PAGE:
If you are struggling to make friends, then you should strongly consider joining one of the college’s many clubs and societies. There is almost certainly one that will fit your interests and that will enable you to make new friends with similar interests to you. And remember! There are hundreds of other students in the same boat as you right now and who are all as willing as you are to meet new people and make friends that will last your university life and beyond!
Coming home – You may come home regularly enough, or just around Christmas time for a holiday. It may feel strange returning home after so much change having occurred, certainly during your first semester in college. Putting that change into perspective, and not allowing it to cause confusion in your mind, is important.
There might have been changes that happen to your home, or to the people within it, while you have been away. You have changed as well. You have experienced living life independently and may have a struggle between enjoying the safety of home and of being looked after (food is cooked for you, washing done, bills paid) and of wanting to continue to be your own boss and take on responsibility. Home may have rules or cultural norms you don’t agree with, and your friends and family may not agree with the new ideas you will have. This time of transition is called reverse culture shock and may take you by surprise. You may feel unsure about where you belong.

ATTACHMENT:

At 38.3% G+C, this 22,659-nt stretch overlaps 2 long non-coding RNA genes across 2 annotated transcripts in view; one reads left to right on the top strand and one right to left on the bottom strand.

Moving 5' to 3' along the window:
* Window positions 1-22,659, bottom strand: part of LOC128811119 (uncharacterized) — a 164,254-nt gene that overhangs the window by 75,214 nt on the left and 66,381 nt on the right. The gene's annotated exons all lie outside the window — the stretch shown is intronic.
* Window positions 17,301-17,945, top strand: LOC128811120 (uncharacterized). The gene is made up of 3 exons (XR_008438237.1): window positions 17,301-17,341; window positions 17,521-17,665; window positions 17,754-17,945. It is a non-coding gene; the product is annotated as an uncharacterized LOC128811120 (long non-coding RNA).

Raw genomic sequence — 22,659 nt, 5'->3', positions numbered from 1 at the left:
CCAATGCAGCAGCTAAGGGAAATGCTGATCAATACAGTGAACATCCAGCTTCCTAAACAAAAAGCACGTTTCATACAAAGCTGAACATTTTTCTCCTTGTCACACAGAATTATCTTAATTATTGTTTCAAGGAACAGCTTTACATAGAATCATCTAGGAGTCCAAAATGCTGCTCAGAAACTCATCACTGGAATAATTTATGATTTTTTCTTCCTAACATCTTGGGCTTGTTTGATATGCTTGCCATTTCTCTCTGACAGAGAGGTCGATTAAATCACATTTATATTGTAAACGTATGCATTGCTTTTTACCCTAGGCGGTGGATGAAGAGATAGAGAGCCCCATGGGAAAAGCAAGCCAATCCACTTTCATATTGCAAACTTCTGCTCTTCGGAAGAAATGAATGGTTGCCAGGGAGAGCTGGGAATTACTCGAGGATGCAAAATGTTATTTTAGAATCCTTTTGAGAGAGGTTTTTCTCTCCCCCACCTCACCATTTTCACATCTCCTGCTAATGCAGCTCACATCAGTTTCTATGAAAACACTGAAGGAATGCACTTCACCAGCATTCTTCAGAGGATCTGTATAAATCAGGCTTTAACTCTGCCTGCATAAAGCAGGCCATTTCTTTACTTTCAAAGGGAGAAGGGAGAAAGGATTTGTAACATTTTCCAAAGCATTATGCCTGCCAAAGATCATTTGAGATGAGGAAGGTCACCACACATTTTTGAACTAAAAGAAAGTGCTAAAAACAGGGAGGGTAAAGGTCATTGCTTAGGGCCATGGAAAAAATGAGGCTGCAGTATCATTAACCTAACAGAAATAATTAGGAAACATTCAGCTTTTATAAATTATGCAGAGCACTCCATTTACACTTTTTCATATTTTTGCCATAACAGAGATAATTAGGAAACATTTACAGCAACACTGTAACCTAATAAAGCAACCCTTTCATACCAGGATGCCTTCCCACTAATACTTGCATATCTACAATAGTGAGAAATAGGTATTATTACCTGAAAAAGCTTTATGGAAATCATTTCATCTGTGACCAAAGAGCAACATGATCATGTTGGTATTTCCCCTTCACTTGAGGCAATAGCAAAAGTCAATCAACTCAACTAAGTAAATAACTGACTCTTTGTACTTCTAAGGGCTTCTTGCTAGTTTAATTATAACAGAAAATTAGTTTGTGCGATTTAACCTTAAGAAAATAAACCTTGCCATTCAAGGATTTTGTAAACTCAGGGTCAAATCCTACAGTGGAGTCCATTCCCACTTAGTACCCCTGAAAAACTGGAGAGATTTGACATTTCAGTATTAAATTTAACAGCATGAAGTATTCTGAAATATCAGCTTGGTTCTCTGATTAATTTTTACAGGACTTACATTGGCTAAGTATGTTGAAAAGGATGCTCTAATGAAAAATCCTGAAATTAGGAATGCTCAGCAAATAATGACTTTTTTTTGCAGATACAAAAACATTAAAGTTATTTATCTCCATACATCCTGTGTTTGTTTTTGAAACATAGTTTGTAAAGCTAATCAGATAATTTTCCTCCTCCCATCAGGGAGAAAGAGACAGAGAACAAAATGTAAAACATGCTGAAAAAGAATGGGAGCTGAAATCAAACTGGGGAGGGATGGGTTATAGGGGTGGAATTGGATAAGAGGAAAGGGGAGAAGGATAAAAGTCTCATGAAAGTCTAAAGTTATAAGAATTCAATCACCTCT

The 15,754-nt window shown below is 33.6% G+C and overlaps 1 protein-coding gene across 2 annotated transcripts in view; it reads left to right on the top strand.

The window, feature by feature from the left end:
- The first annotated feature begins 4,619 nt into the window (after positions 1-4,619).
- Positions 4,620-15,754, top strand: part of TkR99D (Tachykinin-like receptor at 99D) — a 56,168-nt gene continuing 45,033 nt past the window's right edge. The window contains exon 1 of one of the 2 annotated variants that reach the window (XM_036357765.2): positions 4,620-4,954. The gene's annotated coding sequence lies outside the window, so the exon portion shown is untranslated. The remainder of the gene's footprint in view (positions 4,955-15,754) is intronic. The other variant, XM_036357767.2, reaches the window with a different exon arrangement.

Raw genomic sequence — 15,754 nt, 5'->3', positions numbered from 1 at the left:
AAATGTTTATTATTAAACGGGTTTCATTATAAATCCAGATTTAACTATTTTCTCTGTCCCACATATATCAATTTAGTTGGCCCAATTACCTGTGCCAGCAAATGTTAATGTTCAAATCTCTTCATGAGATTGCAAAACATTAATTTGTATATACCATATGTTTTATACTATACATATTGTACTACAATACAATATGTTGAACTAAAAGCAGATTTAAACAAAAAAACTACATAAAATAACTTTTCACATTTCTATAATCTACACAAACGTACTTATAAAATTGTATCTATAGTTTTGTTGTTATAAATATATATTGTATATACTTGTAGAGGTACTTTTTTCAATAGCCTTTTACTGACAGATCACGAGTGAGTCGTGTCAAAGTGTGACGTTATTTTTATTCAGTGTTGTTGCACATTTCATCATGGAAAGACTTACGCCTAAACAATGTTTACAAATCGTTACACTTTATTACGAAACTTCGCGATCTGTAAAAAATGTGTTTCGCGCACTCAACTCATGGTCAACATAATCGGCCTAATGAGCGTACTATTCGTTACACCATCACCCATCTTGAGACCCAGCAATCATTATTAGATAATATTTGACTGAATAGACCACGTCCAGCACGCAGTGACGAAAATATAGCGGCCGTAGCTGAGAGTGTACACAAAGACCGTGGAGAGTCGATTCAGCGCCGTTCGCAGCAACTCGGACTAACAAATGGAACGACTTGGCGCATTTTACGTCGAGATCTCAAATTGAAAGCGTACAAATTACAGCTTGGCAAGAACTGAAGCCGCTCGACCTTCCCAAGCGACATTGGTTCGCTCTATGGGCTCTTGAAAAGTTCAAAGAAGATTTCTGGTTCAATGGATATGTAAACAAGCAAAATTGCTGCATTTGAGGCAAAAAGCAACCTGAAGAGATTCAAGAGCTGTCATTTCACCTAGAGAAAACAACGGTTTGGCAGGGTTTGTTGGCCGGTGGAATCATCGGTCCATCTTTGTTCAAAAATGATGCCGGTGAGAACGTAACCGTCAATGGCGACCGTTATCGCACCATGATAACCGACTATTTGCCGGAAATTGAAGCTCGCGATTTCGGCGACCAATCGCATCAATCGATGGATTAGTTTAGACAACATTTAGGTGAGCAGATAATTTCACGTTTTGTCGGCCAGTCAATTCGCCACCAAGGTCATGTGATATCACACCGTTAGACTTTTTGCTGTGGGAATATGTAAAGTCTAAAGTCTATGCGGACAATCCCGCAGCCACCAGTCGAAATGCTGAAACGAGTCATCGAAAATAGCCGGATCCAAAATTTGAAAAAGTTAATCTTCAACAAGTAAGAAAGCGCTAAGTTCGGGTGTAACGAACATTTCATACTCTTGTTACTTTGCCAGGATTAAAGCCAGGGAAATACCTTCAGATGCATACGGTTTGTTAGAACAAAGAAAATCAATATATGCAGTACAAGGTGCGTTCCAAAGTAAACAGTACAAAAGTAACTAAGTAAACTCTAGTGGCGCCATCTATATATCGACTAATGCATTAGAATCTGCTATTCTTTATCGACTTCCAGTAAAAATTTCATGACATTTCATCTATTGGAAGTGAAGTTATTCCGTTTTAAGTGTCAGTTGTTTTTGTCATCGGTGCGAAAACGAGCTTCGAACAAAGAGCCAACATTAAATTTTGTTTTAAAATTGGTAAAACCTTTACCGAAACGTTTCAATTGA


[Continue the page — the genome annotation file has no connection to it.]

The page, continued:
It is normal to feel unsure as you have two lives in different places and the expectations are different in each. You will experience similar feelings as you continue to make the regular transitions between home life and university life as the terms and vacations come and go. Integrating change is part of the university experience.
Reaching the end of College – Final Year
The approach of your degree being complete will be a daunting experience. For most students at this point, life has been largely based around education for most of their life. Suddenly the prospect of being out in “the big bad world’ of work etc., without the comfort blanket of university, will seem very strange and scary.
There are plenty of ways to approach that fear of leaving college though. Realising that once college ends that everything doesn’t need to happen all at once will be central. Allow yourself time to let plans for the future develop. Once you finish college it may seem vital that you immediately find a job, new house and feel a need to constantly be progressing at a rapid speed. Taking time to let the reality of leaving college set in, and letting your plans form naturally and carefully in your head, as opposed to jumping at everything without foresight, will be of great benefit to you in the long run. Most people finishing their undergraduate degree will be little older than twenty-one or twenty-two. It can be easy to forget that at this point you are still very young in the grand scheme of things and that you still have plenty of time to settle into plans for the future. Be gentle with yourself and ensure that your decisions for post-college life – whether that be further education, travel or employment – are the right decisions for you at this juncture in your life.